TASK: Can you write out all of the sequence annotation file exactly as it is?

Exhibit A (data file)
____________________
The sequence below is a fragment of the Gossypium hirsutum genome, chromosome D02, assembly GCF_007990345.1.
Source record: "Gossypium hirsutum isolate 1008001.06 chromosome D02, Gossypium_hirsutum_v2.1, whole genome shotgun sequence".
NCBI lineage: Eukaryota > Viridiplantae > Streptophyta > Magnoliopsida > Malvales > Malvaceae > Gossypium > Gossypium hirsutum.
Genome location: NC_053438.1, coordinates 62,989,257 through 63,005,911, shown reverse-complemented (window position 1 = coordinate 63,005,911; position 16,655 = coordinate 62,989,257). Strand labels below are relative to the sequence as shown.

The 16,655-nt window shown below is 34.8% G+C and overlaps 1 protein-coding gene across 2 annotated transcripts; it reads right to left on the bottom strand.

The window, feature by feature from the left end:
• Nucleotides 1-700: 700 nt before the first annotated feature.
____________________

The sequence below is a fragment of the Gossypium hirsutum genome, chromosome D02, assembly GCF_007990345.1.
Source record: "Gossypium hirsutum isolate 1008001.06 chromosome D02, Gossypium_hirsutum_v2.1, whole genome shotgun sequence".
NCBI lineage: Eukaryota > Viridiplantae > Streptophyta > Magnoliopsida > Malvales > Malvaceae > Gossypium > Gossypium hirsutum.
Genome location: NC_053438.1, coordinates 62,989,257 through 63,005,911, shown reverse-complemented (window position 1 = coordinate 63,005,911; position 16,655 = coordinate 62,989,257). Strand labels below are relative to the sequence as shown.

The 16,655-nt window shown below is 34.8% G+C and overlaps 1 protein-coding gene across 2 annotated transcripts; it reads right to left on the bottom strand.

The window, feature by feature from the left end:
• Nucleotides 1-700: 700 nt before the first annotated feature.